Heterospecific female mimicry in Ficedula flycatchers

S. Calhim, P. Adamik, P. Järvistö, P. Leskinen, J. Török, K. Wakamatsu, T. Laaksonen

Research output: Contribution to journalArticle

8 Citations (Scopus)


Mimicry is a widespread phenomenon. Vertebrate visual mimicry often operates in an intraspecific sexual context, with some males resembling conspecific females. Pied flycatcher (Ficedula hypoleuca) dorsal plumage varies from the ancestral black to female-like brown. Experimental studies have shown that conspecific and heterospecific (collared flycatcher, F. albicollis) individuals of both sexes respond, at least initially, to brown individuals as if they were female. We quantified the perceptual and biochemical differences between brown feathers and found that brown pied flycatcher males are indistinguishable from heterospecific, but not from conspecific, females in both aspects. To our knowledge, this is the first evidence of a visual mimetic signalling system in a sexual context where the model is heterospecific to the mimic. By only mimicking heterospecific females, brown pied flycatcher males can establish territories next to the more dominant collared flycatcher in sympatry, suffer less aggression by darker conspecifics in allopatry and preserve within-species sexual recognition throughout the breeding range. A closer look at the evolutionary history and ecology of these two species illustrates how such a mimetic system can evolve. Although likely rare, this phenomenon might not be unique to Ficedula flycatchers.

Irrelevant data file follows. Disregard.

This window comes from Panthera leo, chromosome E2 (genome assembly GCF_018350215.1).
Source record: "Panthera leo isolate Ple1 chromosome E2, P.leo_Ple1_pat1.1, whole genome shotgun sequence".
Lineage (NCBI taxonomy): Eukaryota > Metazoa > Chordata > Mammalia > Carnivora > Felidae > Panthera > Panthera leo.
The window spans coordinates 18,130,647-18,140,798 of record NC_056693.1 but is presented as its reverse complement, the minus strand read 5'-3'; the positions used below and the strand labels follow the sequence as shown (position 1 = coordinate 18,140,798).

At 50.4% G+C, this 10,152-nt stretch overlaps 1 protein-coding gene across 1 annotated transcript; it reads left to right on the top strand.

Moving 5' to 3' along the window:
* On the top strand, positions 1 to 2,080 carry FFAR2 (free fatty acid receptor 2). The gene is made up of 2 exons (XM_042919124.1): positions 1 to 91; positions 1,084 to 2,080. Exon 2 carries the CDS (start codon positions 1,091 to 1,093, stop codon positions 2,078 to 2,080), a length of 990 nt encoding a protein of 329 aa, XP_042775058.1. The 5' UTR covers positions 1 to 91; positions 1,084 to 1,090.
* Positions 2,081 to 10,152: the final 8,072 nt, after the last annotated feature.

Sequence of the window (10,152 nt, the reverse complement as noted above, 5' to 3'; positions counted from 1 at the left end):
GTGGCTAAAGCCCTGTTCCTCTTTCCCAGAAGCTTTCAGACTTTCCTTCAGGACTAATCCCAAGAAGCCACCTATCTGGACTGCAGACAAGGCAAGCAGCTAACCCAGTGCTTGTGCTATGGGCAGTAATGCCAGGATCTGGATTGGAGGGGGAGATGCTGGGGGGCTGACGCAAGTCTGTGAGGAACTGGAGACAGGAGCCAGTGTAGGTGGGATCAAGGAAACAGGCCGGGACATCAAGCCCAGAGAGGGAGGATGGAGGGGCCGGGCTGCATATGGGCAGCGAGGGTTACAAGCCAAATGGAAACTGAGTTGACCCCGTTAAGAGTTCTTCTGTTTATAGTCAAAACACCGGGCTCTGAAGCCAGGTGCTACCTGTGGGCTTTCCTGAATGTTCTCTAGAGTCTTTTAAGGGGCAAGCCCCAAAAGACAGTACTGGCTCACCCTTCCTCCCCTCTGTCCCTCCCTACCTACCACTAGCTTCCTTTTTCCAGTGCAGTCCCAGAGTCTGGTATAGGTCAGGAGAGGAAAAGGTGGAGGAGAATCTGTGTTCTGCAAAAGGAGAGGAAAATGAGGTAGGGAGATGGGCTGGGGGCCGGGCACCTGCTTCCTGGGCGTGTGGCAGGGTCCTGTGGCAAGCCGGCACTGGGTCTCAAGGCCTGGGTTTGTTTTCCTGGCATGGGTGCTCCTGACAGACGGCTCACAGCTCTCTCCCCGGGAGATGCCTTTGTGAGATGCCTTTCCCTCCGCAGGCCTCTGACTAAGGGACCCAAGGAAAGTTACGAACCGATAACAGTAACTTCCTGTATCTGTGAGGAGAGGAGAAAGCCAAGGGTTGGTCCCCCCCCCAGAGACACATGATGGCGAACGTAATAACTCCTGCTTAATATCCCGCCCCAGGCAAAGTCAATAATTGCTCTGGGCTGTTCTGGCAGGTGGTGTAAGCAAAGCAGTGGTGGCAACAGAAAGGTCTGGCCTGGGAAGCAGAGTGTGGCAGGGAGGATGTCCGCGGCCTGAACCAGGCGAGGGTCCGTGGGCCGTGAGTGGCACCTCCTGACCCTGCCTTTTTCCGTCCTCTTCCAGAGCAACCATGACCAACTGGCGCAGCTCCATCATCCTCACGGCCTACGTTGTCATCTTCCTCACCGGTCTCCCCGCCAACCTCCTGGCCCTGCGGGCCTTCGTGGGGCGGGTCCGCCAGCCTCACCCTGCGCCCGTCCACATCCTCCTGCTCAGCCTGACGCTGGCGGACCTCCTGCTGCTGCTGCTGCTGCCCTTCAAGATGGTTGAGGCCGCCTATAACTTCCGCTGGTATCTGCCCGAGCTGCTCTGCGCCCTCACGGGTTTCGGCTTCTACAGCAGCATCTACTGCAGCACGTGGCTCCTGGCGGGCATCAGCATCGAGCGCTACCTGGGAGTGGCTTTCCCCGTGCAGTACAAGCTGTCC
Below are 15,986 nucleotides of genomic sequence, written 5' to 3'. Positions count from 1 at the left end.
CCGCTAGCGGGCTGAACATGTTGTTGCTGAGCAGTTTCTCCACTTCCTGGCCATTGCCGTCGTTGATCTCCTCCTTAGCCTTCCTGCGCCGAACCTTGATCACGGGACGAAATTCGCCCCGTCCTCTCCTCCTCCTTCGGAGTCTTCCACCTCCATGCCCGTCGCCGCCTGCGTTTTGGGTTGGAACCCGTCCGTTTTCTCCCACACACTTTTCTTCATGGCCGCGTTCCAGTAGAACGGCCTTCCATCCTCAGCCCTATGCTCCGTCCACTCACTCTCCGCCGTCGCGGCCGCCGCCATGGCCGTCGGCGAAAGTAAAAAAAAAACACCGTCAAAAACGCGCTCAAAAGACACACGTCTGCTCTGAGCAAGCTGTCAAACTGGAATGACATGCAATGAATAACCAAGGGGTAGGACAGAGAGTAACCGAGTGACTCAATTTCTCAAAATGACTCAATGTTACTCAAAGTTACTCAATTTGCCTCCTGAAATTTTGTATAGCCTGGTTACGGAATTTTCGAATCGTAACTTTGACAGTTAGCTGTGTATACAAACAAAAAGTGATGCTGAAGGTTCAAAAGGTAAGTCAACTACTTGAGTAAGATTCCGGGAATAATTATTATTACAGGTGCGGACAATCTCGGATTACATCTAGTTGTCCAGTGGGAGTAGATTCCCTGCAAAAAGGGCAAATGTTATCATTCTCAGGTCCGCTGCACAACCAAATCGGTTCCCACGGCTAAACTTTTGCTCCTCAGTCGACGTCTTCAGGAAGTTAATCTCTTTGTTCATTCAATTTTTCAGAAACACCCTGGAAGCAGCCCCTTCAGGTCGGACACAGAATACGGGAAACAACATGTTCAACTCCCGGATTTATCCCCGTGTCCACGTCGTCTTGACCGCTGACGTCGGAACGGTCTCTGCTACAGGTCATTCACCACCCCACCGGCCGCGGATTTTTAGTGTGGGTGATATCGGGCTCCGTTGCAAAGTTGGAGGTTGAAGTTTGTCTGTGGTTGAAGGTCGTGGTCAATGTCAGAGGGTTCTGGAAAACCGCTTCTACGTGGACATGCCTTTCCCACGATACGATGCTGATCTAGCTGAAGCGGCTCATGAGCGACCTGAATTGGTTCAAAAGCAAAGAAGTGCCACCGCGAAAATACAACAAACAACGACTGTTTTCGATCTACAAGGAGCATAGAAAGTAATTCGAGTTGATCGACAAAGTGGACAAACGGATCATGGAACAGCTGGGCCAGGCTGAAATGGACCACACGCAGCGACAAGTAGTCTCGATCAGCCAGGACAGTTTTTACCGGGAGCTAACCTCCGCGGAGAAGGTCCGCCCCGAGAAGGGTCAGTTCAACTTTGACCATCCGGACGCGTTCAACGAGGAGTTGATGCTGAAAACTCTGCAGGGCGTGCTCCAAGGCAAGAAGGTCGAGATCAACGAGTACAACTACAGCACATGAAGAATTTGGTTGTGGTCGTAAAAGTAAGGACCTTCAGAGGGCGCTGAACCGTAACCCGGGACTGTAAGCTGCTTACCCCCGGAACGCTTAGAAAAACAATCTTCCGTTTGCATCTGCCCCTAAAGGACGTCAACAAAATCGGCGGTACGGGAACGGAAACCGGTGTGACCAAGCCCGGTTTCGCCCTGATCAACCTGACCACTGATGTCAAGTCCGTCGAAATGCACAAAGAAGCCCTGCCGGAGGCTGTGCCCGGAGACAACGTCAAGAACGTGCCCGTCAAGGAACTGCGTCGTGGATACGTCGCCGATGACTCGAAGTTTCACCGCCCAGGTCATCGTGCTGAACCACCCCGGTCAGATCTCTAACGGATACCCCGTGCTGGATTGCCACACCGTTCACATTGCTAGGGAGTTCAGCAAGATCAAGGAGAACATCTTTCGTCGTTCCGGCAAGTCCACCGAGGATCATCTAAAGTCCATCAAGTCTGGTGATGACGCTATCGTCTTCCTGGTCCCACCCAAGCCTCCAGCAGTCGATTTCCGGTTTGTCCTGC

Original languageEnglish
Pages (from-to)660-666
Number of pages7
JournalJournal of Evolutionary Biology
Issue number3
Publication statusPublished - Mar 1 2014



  • Melanin
  • Sexual mimicry
  • Structural colour
  • Sympatric speciation
  • Visual signals

ASJC Scopus subject areas

  • Ecology, Evolution, Behavior and Systematics

Cite this

Calhim, S., Adamik, P., Järvistö, P., Leskinen, P., Török, J., Wakamatsu, K., & Laaksonen, T. (2014). Heterospecific female mimicry in Ficedula flycatchers. Journal of Evolutionary Biology, 27(3), 660-666. https://doi.org/10.1111/jeb.12328